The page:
Data from Death and DALY estimates for 2004 by cause for WHO Member States.
Age-standardised death rates from Leukaemia by country (per 100,000 inhabitants) in 2004.

For the sixth year in a row, figures on various forms of cancer in Europe has been published.

These figures show that the mortality of leukemia (blood cancer) is declining. It is mostly declining among children and young people.

Between 2009 and 2016 death rates from leukemia among children aged 0-14 will fall by 38% in boys and 20% of girls, and by 26% and 22% in young men and women respectively, aged between 15-44. Among men and women aged 45-69 the death rates will fall by 19%.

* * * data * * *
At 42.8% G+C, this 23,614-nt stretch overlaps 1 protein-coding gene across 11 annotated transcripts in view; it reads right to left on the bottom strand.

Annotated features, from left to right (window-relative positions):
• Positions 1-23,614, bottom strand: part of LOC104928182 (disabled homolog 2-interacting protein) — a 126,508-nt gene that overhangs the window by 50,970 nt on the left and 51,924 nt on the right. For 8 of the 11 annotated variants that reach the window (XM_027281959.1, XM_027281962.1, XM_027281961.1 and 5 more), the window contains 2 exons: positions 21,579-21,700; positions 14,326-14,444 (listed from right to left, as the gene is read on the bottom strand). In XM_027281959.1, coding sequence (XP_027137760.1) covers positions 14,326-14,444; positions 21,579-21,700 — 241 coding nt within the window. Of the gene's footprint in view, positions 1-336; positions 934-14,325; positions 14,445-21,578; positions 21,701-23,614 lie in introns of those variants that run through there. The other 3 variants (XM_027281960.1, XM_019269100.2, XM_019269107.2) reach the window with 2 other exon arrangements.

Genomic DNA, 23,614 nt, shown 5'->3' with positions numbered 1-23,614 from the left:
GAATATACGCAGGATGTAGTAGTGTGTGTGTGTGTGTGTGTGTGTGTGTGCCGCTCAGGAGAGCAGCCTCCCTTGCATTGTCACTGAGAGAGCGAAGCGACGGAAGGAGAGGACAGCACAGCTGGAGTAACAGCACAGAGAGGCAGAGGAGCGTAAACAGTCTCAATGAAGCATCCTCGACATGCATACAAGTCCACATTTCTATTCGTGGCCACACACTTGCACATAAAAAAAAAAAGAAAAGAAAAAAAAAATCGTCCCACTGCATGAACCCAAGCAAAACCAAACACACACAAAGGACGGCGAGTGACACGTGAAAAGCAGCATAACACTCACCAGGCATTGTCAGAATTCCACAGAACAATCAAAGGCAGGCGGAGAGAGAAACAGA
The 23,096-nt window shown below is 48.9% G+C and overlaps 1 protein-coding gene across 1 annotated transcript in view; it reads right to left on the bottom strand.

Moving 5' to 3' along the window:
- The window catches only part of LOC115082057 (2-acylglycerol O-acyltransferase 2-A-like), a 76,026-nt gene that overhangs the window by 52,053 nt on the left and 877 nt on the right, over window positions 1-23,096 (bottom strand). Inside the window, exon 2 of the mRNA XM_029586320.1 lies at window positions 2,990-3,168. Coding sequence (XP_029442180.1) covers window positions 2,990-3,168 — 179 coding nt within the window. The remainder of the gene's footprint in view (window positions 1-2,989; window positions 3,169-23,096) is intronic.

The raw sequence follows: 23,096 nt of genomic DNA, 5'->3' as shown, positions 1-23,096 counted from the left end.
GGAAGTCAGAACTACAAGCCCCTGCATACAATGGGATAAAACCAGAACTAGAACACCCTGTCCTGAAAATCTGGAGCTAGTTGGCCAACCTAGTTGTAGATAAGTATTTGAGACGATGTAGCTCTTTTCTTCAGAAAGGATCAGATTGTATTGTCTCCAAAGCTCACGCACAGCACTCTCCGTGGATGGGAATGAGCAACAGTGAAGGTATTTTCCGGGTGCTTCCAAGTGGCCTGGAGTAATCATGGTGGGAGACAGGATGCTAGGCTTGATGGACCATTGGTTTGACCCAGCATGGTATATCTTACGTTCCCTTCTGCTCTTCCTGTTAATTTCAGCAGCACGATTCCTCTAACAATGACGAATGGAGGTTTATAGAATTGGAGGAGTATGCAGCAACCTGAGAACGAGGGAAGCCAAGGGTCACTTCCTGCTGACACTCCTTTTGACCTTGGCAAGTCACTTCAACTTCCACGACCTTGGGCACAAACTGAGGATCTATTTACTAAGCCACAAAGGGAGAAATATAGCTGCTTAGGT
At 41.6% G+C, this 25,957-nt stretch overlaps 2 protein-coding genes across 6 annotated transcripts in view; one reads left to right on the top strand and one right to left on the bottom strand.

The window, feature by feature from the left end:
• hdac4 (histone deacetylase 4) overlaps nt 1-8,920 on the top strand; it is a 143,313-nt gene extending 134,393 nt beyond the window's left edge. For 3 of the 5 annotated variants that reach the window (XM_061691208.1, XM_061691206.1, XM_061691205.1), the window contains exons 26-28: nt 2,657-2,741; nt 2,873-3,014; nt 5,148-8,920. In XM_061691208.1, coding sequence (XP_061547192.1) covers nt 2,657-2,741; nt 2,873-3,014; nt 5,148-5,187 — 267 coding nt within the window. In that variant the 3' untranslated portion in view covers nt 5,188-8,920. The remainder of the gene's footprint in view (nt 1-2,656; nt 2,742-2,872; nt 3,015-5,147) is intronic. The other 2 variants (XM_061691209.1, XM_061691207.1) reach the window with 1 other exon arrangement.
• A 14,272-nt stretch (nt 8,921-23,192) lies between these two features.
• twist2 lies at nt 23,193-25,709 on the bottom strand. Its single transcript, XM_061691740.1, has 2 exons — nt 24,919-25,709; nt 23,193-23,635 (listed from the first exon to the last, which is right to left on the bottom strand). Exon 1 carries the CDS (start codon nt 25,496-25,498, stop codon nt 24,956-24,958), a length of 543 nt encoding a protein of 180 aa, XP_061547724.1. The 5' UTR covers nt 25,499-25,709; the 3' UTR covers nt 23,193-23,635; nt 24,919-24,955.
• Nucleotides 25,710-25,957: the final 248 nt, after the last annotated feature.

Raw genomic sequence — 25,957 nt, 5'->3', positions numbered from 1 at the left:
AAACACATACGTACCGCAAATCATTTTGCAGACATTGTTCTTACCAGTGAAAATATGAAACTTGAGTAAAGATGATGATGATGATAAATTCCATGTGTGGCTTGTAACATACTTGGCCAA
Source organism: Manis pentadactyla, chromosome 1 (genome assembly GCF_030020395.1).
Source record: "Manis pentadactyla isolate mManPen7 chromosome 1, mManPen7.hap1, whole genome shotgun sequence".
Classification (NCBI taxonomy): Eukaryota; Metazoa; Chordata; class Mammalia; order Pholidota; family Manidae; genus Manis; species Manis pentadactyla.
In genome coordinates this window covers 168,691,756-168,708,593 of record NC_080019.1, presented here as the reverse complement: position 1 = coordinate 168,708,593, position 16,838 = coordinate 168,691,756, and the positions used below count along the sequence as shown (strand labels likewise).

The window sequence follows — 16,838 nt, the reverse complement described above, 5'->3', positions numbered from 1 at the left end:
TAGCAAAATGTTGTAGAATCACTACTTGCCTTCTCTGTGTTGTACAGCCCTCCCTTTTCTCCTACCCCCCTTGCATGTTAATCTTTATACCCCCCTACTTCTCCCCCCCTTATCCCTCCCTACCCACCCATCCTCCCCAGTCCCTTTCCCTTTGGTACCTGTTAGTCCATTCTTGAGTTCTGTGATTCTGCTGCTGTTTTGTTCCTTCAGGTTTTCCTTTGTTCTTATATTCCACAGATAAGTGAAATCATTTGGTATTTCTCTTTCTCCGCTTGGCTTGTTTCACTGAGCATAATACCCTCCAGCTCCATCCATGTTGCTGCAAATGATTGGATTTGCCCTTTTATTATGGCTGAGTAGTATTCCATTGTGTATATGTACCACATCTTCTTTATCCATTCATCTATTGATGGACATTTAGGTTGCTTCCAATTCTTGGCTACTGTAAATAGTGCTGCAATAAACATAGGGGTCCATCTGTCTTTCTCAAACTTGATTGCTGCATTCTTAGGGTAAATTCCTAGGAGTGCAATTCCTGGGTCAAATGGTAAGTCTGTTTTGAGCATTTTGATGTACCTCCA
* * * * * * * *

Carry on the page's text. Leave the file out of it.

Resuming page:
According to the researchers, the cause, among other things, are better treatments with fewer side effects. Improvements in management, multi-drug chemotherapy, immunotherapies, stem cell transplants, radiotherapy and treatments that have less toxic side-effects have all contributed to the improvement in survival from leukemia.

Leukemia, sometimes called blood cancer, is a group of cancers that usually begin in the bone marrow and result in high numbers of abnormal white blood cells. These white blood cells are not fully developed and are called blasts or leukemia cells. Diagnosis is typically made by blood tests or bone marrow biopsy.


M. Malvezzi et al. European cancer mortality predictions for the year 2016 with focus on leukemias. Annals of Oncology 27 January 2016